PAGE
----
The act also has been slammed because a school can fail even if just one subgroup of students, such as minorities or students with disabilities, fails . This issue has led to confrontations with the federal government, the most recent in Virginia, where seven school boards led by the one in Fairfax County have vowed to defy the U.S. Education Department and give English-proficiency tests to certain English-language learners for another year instead of grade-level reading tests. The education department has warned the districts they're in danger of losing federal funds.

States have rebelled against No Child Left Behind almost since its inception. To date, 23 states have or are considering bills to opt out of the law, according to Communities for Quality Education , an advocacy group that tracks state actions on the act. Lately, however, the majority of state action has been to pass resolutions calling on congressional delegations to amend the act during reauthorization.

"It's gone from open revolt on the part of some states to more of a simmering resentment about too many federal requirements and too little federal money," said Jack Jennings, the president and chief executive of the Center on Education Policy , a research organization that has monitored the law's effects.

Other perceived shortfalls of the education mandate can be seen in the myriad solutions offered by different groups. The independent, high-profile Aspen Institute Commission on No Child Left Behind , headed by two former governors, called for an expansion of the federal role. Among its 75 recommendations: States should adopt stronger standards based on voluntary national standards, and teachers should be rated based on how well their students perform on tests.

The Forum on Educational Accountability , a coalition of more than a hundred groups including the country's two largest teachers unions, took a different tack. It wants to shorten the law's reach by scrapping the test-based accountability system to focus more on teacher training and parent outreach.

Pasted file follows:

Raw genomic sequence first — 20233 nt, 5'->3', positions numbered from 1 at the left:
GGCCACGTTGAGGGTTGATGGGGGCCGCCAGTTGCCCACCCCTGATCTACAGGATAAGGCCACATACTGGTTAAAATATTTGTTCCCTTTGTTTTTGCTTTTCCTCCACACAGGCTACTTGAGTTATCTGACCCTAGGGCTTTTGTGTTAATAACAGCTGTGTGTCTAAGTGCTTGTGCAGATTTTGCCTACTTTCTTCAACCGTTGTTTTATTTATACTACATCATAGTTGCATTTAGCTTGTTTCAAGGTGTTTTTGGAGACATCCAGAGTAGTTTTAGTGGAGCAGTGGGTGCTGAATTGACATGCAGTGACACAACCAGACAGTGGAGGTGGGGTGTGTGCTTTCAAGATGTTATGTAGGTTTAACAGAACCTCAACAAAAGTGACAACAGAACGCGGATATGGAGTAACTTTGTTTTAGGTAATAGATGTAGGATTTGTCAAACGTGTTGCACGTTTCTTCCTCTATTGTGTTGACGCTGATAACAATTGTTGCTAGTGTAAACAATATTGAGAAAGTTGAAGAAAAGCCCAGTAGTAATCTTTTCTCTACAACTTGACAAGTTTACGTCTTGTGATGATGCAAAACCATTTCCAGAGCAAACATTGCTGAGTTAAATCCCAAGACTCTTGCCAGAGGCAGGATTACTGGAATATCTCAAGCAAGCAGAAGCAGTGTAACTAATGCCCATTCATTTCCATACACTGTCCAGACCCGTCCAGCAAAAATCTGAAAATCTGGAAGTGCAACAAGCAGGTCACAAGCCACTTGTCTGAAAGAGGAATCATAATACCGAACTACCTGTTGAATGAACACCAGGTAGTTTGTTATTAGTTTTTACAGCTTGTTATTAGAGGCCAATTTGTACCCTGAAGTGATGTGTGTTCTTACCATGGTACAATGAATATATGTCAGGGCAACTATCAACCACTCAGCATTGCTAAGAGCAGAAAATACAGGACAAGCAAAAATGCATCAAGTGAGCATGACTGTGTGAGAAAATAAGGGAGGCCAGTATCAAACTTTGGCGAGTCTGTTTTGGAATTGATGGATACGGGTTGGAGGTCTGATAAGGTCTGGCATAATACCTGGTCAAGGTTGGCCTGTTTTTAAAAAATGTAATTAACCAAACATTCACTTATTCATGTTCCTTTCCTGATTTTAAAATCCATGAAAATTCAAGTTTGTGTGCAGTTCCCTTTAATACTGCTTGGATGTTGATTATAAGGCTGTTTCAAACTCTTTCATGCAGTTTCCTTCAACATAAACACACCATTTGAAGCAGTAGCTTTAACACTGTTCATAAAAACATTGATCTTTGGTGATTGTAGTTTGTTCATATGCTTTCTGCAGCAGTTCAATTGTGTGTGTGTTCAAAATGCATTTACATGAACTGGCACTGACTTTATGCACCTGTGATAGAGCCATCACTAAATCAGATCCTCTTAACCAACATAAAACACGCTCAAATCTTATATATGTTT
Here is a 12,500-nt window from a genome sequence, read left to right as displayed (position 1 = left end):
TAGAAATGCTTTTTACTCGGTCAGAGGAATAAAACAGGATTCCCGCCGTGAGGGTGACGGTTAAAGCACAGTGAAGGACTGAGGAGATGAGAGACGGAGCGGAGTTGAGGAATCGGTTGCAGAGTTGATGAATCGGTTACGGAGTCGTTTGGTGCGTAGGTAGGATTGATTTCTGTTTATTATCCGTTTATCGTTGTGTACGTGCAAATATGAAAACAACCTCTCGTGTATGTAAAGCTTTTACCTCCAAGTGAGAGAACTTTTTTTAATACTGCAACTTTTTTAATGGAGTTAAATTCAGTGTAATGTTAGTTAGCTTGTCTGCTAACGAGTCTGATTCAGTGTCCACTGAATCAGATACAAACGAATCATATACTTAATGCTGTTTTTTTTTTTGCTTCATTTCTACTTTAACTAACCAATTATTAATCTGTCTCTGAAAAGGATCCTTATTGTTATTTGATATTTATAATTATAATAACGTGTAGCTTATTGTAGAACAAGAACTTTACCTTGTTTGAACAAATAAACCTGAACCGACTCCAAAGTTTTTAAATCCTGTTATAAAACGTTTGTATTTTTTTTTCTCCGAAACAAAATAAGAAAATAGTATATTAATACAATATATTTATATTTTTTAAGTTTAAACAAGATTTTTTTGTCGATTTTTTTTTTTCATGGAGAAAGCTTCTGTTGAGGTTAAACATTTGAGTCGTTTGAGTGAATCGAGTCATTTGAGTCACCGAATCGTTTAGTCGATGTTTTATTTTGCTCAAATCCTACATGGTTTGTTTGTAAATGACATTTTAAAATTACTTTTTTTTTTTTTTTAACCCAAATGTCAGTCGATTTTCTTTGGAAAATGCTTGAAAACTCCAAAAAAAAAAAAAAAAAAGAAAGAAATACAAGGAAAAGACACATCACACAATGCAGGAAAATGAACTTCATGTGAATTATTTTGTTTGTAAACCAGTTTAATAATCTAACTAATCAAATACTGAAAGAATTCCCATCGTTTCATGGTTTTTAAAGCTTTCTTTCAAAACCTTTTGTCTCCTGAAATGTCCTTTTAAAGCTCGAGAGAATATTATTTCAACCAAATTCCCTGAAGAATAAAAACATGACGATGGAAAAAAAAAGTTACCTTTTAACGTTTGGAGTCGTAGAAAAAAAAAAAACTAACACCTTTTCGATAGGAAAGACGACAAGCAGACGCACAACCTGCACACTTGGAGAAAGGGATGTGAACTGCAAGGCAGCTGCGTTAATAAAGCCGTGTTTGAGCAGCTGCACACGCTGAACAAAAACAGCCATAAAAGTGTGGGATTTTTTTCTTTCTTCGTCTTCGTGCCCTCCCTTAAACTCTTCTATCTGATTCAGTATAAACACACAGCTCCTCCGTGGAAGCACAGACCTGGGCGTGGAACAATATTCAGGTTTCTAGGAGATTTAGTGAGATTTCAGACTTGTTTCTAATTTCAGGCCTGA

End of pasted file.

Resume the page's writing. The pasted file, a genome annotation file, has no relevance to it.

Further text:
A significant dose of protest has come from the president's own party. On March 15, 52 U.S. House Republicans introduced a bill to allow states to opt out of the act without penalty. "It is about accountability to parents, about parents holding local schools, districts and states accountable versus bureaucrats in Washington," said U.S. Rep. Peter Hoekstra (R-Mich.), the bill's lead sponsor. "Get the heavy hand of federal government off of education."

At the state level, the main changes that groups representing the states seek is more local control over deciding whether a school has made progress, and more flexibility to meet the law's requirements.

The White House recommendations for the law include tweaks, such as differentiating between schools that fail to make progress by just a few students or by several, as well as major changes, such as spending $300 million on vouchers that students at failing schools can use to go to private schools.

Most observers - even critics - agree that the law eventually will be renewed because its intent is admirable.

The two ranking Republicans on the House and Senate education committees support re-authorization, and the Democrats in charge of Congress support the law and are open to expanding it - minus the GOP-favored vouchers but with more money.

"If we're going to require more of schools, let's help get them the resources to do the job," U.S. Sen. Tom Harkin (D-Iowa) said to Education Secretary Margaret Spellings at an appropriations subcommittee hearing March 14. "I don't see that in your budget."